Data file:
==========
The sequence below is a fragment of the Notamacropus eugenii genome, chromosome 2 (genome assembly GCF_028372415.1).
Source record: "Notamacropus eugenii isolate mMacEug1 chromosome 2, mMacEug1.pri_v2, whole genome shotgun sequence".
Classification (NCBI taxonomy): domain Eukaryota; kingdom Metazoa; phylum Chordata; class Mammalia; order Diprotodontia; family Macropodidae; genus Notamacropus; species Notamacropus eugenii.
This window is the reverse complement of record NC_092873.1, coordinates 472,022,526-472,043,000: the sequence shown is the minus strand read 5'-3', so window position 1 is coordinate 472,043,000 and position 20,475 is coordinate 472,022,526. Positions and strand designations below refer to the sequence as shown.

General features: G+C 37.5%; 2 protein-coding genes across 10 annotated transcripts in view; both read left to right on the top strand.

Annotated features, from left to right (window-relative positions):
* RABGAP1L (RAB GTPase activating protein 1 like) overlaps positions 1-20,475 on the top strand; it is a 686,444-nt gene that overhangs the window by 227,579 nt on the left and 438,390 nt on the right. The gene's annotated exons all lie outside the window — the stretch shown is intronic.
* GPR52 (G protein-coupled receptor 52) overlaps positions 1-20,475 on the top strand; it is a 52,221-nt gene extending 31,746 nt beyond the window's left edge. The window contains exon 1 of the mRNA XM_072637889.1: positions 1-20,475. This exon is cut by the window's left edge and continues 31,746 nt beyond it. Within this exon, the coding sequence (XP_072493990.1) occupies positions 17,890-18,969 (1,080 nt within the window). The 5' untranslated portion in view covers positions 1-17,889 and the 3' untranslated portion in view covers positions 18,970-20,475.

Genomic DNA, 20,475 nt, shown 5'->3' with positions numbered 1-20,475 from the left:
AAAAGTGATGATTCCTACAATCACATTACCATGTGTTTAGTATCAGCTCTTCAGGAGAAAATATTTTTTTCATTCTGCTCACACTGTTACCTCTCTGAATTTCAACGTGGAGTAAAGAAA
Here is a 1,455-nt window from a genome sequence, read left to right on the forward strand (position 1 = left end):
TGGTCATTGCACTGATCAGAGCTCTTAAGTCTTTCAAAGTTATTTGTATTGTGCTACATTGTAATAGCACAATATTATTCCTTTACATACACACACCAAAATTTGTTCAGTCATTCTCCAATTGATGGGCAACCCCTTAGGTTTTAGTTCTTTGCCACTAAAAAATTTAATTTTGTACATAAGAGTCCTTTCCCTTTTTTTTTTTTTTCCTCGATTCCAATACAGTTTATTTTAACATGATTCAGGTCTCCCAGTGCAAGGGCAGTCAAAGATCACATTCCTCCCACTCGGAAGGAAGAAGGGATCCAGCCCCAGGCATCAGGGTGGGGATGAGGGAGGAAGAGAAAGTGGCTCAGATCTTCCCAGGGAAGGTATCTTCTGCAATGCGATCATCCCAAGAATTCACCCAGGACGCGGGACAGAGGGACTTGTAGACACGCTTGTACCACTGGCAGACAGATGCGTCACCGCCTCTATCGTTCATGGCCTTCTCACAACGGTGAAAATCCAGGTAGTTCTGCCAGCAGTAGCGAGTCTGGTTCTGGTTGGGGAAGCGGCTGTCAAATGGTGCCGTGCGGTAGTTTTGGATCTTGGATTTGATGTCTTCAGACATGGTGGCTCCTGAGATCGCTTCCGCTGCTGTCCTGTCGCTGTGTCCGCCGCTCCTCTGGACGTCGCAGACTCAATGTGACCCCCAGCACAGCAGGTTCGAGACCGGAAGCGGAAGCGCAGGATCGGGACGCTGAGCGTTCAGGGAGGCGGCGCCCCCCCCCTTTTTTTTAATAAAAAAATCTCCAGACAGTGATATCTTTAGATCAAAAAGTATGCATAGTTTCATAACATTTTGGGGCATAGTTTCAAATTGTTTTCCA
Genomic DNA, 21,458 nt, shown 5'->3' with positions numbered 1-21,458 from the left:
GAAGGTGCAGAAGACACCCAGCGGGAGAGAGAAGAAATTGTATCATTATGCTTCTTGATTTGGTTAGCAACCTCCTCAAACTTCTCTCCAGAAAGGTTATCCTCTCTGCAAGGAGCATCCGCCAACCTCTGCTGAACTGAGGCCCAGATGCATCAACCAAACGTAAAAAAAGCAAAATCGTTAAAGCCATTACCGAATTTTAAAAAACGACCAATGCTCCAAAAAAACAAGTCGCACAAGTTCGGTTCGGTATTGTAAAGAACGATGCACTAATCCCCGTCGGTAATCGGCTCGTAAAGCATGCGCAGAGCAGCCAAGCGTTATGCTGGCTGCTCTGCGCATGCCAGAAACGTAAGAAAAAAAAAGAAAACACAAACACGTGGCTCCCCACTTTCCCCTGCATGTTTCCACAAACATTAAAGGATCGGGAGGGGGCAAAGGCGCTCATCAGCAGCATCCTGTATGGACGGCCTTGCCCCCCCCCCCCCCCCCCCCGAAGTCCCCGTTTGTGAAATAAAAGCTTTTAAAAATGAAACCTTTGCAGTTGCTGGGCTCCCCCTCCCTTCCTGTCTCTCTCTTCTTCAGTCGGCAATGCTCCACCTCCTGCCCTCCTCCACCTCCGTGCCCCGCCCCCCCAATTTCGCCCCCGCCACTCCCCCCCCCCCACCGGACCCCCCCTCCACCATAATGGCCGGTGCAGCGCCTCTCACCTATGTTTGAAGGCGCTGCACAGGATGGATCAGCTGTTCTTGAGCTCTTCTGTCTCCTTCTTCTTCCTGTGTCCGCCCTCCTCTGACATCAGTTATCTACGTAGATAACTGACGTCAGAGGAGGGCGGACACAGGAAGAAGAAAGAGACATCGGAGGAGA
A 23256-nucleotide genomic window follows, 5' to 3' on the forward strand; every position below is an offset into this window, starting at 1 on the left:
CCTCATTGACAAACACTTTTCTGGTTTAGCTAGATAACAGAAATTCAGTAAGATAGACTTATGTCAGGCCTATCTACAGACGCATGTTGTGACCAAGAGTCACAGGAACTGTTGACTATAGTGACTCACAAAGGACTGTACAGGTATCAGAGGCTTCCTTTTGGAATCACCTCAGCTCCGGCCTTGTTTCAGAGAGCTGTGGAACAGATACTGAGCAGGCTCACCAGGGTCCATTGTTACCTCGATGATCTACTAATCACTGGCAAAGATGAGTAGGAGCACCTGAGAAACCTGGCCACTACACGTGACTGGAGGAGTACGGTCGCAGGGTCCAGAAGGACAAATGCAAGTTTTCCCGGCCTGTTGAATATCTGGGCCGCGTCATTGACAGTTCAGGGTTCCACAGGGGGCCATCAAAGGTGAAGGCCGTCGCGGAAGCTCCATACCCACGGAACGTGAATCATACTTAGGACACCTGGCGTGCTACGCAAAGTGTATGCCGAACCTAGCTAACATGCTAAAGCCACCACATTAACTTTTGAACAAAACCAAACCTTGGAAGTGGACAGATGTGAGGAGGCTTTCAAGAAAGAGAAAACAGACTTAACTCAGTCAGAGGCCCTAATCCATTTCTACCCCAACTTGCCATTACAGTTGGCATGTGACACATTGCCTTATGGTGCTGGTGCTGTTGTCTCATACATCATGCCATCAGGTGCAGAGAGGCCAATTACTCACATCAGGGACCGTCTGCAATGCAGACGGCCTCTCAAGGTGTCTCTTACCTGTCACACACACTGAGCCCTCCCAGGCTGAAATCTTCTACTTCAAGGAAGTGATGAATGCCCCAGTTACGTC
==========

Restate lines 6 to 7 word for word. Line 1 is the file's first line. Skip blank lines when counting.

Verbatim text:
Annotated features, from left to right (window-relative positions):
* RABGAP1L (RAB GTPase activating protein 1 like) overlaps positions 1-20,475 on the top strand; it is a 686,444-nt gene that overhangs the window by 227,579 nt on the left and 438,390 nt on the right. The gene's annotated exons all lie outside the window — the stretch shown is intronic.